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43 Cards in this Set

  • Front
  • Back
In examining our fundamental national values we must determine...
1. When it is appropriate for us to promote democracies in other countries
2. How other countries differ from ours.
To explore the reach of our own national identities we must...
1. Determine to what extent we are a nation of nationalities
2. Decide if we should attempt to understand our many sided cultural legacies by learning about countries of ancestral ties?
We must become familiar with a global era which requires knowledge of...
other societies, cultures, and political institutions.
What strategic move must be made?
To deal with the new era of global threats to US Security.
Comparative politics is...
The systematic study of patterns of authority across different societies and cultures
What is authority?
power, influence, compulsion exercised through institutions over individuals and groups
What is society?
the ways in which people organize themselves to facilitate interactions among them i.e. exchanging wealth, affection, assigning status and prestige, provide training to be willful and contributing members for the good of the whole.
What is culture?
values, principles, beliefs which hold a society togetherC
Comparative politics is also
1. An examination of different forms of government
2. A study of the principles underlying government authority
3. A study of citizens responses to government authority
4. A study of the conditions under which the rules of exercising government authority change and citizens’ adherence to that change.
What is a regime?
the term used to denote, simply, a way of organizing institutions of authority
What is a democratic regime?
1. a way of organizing institutions of authority in which opportunities for participating in those institutions are broad

2. in which those who exercise authority subject themselves periodically to accountability of citizens (through elections)
What is an authoritarian regime?
1. a way of organizing institutions of democracy in which an elite (a relatively small group) exercises authority over a country without regard to its direct accountability or due process of law

2.imposes controls over freedom of expression and ability of citizens to organize to make demands and compete for power through, i.e. interest groups and political parties. some cases authoritarian regimes have substantial support of the citizens under their authority. (i.e. Nazi party)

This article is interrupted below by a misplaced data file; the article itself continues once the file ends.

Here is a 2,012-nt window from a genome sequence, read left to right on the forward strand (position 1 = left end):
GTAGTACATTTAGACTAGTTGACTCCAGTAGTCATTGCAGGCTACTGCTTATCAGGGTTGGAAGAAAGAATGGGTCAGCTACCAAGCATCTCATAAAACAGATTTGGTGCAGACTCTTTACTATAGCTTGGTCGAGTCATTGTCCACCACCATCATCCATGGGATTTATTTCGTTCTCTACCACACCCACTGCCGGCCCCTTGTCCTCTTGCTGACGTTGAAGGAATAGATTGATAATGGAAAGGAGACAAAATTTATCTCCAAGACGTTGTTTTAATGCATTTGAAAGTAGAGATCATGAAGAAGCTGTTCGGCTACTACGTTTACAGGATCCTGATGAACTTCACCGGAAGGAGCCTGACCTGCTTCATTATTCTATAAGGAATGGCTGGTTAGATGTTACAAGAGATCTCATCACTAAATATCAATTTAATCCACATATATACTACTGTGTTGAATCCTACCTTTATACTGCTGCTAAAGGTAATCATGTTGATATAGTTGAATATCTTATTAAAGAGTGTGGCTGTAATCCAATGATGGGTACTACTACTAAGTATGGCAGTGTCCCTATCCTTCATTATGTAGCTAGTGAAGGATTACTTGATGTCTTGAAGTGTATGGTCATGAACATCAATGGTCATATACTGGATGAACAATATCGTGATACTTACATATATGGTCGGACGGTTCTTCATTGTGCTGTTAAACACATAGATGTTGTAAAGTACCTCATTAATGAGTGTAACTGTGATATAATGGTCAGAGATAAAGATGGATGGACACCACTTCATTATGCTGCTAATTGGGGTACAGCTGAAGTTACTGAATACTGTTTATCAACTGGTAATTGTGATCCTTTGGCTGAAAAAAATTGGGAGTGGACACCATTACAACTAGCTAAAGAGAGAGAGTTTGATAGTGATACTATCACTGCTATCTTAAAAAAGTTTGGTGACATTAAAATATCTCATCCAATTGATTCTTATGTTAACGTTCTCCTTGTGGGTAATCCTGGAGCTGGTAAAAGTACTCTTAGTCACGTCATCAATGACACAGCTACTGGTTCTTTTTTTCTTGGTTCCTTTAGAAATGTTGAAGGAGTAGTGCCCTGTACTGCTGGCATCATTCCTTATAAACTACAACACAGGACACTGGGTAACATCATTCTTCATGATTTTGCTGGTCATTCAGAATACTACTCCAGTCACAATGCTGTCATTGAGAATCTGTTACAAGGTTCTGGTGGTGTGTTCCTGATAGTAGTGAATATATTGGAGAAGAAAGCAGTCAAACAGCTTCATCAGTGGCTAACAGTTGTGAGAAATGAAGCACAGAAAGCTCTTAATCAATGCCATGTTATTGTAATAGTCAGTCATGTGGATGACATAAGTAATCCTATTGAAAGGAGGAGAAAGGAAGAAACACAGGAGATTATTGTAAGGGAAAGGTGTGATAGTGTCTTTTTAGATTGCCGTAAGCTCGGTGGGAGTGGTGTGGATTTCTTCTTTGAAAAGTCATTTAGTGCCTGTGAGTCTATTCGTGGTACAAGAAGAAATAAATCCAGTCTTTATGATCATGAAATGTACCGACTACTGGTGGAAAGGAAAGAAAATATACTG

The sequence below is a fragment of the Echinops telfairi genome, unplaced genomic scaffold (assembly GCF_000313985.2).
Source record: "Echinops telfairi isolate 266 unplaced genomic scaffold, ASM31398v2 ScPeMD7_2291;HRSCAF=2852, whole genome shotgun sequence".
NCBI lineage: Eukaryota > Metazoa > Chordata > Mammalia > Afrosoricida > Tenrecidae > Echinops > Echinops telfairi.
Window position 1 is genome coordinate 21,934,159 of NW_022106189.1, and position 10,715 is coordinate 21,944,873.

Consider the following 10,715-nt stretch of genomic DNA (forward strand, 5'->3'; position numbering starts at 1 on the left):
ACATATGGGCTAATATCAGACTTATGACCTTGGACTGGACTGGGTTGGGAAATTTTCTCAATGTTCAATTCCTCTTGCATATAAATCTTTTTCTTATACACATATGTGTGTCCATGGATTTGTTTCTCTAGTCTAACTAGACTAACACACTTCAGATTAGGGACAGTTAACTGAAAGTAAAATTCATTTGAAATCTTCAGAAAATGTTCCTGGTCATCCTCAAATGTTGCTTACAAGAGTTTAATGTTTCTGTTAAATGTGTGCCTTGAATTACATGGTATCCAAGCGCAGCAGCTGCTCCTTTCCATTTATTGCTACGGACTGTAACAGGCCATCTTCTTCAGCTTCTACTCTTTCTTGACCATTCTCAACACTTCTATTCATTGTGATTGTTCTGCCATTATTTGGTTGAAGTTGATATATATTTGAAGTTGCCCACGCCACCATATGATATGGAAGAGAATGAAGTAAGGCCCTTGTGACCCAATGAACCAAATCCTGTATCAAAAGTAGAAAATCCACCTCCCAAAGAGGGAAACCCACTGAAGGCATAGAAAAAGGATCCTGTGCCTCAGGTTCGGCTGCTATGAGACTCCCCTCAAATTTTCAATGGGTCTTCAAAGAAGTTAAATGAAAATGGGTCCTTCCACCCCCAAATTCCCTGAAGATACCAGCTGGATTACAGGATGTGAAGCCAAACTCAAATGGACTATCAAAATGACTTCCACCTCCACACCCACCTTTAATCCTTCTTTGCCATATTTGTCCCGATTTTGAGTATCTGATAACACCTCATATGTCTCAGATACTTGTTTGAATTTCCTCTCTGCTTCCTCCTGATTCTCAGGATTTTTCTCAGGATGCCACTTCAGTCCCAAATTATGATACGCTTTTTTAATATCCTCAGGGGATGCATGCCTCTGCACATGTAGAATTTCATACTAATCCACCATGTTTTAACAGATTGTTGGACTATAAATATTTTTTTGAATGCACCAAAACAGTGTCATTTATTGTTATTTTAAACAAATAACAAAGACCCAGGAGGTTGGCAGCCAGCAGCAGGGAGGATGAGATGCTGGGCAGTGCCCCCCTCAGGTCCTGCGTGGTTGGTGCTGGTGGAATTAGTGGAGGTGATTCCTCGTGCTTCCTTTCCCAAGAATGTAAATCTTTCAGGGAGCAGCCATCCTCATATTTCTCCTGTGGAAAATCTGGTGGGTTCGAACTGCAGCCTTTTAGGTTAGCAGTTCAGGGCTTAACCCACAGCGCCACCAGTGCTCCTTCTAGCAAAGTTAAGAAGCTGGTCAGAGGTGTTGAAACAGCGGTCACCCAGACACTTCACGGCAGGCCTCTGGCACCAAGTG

What is an illiberal (or hybrid) regime?
1. Countries in which certain features of democracy exists while others do not. Illiberal democracies for example have competitive and periodic elections and access to those in authority
they lack ability to varying degrees to guarantee and protect certain basic freedoms such as freedom from arbitrary arrest and police abuse, or denial or abridgment of freedom of religion or expression of cultural or ethnic freedom. (i.e. Russia)
What is the state? (according to Max Weber)
“The state is a network of institutions which possesses a monopoly over the legitimate
use of violence within a given territory.”
What can the state do?
punish, legally commit murder or take a life, send to jail, order restitution,
declare forms of behavior as unacceptable, force to pay taxes.
How do countries achieve this 'monopoly' of power?
when individuals voluntarily comply with the authority of the state.
What is legitimacy?
voluntary compliance by individuals to the authority of the state
What is patrimonial legitimacy?
voluntary compliance on basis of tradition, custom, or religious justification is the mandate of god is the way the ancestors have been ruled since the beginning of time. It is the custom which makes for a stable order in a society.
What is charismatic legitimacy?
compliance to the authority of an individual who embodies the aspirations of a people for national independence, for affirming a distinctive culture for promising to set right the wrongs of a given society.